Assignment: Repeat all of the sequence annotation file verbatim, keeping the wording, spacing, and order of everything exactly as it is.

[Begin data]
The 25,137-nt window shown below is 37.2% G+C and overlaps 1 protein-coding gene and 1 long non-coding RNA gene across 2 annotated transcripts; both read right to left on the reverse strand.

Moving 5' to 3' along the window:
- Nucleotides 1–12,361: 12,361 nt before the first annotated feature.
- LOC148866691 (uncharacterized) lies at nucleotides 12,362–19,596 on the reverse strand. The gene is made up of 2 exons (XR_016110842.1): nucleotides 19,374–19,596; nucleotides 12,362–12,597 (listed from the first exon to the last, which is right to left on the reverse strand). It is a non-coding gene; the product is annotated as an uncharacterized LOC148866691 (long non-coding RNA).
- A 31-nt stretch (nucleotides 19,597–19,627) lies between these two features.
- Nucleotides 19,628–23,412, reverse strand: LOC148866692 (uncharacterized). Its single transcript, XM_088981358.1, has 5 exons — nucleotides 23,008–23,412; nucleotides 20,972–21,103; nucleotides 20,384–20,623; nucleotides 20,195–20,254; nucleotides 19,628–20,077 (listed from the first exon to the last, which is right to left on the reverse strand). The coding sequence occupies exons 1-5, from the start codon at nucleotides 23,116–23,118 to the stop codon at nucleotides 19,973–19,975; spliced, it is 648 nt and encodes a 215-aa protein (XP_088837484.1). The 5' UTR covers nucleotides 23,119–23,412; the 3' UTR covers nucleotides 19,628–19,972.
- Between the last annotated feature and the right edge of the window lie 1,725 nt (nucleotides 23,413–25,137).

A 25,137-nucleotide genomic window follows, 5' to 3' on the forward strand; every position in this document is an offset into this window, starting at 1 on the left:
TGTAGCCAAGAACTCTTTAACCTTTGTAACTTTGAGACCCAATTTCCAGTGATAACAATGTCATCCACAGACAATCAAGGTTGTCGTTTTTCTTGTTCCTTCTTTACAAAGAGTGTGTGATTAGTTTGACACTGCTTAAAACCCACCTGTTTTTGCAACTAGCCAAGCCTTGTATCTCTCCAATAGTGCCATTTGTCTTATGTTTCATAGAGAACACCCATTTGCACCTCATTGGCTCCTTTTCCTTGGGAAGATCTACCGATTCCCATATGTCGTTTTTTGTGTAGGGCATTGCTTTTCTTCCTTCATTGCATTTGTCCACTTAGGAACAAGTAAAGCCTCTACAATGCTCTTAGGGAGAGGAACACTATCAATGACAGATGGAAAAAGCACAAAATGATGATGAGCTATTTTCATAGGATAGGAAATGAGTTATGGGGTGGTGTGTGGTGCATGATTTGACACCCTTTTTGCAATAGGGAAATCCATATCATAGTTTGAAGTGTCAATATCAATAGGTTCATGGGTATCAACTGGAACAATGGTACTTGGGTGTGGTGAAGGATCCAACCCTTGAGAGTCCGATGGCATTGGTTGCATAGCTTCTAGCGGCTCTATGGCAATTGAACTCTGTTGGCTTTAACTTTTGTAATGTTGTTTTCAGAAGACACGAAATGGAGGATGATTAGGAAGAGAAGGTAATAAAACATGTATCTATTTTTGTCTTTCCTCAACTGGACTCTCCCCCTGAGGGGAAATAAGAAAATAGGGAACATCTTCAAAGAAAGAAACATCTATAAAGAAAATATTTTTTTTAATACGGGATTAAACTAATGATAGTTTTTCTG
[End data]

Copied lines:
The 25,137-nt window shown below is 37.2% G+C and overlaps 1 protein-coding gene and 1 long non-coding RNA gene across 2 annotated transcripts; both read right to left on the reverse strand.

Moving 5' to 3' along the window:
- Nucleotides 1–12,361: 12,361 nt before the first annotated feature.
- LOC148866691 (uncharacterized) lies at nucleotides 12,362–19,596 on the reverse strand. The gene is made up of 2 exons (XR_016110842.1): nucleotides 19,374–19,596; nucleotides 12,362–12,597 (listed from the first exon to the last, which is right to left on the reverse strand). It is a non-coding gene; the product is annotated as an uncharacterized LOC148866691 (long non-coding RNA).
- A 31-nt stretch (nucleotides 19,597–19,627) lies between these two features.
- Nucleotides 19,628–23,412, reverse strand: LOC148866692 (uncharacterized). Its single transcript, XM_088981358.1, has 5 exons — nucleotides 23,008–23,412; nucleotides 20,972–21,103; nucleotides 20,384–20,623; nucleotides 20,195–20,254; nucleotides 19,628–20,077 (listed from the first exon to the last, which is right to left on the reverse strand). The coding sequence occupies exons 1-5, from the start codon at nucleotides 23,116–23,118 to the stop codon at nucleotides 19,973–19,975; spliced, it is 648 nt and encodes a 215-aa protein (XP_088837484.1). The 5' UTR covers nucleotides 23,119–23,412; the 3' UTR covers nucleotides 19,628–19,972.
- Between the last annotated feature and the right edge of the window lie 1,725 nt (nucleotides 23,413–25,137).

A 25,137-nucleotide genomic window follows, 5' to 3' on the forward strand; every position in this document is an offset into this window, starting at 1 on the left:
TGTAGCCAAGAACTCTTTAACCTTTGTAACTTTGAGACCCAATTTCCAGTGATAACAATGTCATCCACAGACAATCAAGGTTGTCGTTTTTCTTGTTCCTTCTTTACAAAGAGTGTGTGATTAGTTTGACACTGCTTAAAACCCACCTGTTTTTGCAACTAGCCAAGCCTTGTATCTCTCCAATAGTGCCATTTGTCTTATGTTTCATAGAGAACACCCATTTGCACCTCATTGGCTCCTTTTCCTTGGGAAGATCTACCGATTCCCATATGTCGTTTTTTGTGTAGGGCATTGCTTTTCTTCCTTCATTGCATTTGTCCACTTAGGAACAAGTAAAGCCTCTACAATGCTCTTAGGGAGAGGAACACTATCAATGACAGATGGAAAAAGCACAAAATGATGATGAGCTATTTTCATAGGATAGGAAATGAGTTATGGGGTGGTGTGTGGTGCATGATTTGACACCCTTTTTGCAATAGGGAAATCCATATCATAGTTTGAAGTGTCAATATCAATAGGTTCATGGGTATCAACTGGAACAATGGTACTTGGGTGTGGTGAAGGATCCAACCCTTGAGAGTCCGATGGCATTGGTTGCATAGCTTCTAGCGGCTCTATGGCAATTGAACTCTGTTGGCTTTAACTTTTGTAATGTTGTTTTCAGAAGACACGAAATGGAGGATGATTAGGAAGAGAAGGTAATAAAACATGTATCTATTTTTGTCTTTCCTCAACTGGACTCTCCCCCTGAGGGGAAATAAGAAAATAGGGAACATCTTCAAAGAAAGAAACATCTATAAAGAAAATATTTTTTTTAATACGGGATTAAACTAATGATAGTTTTTCTG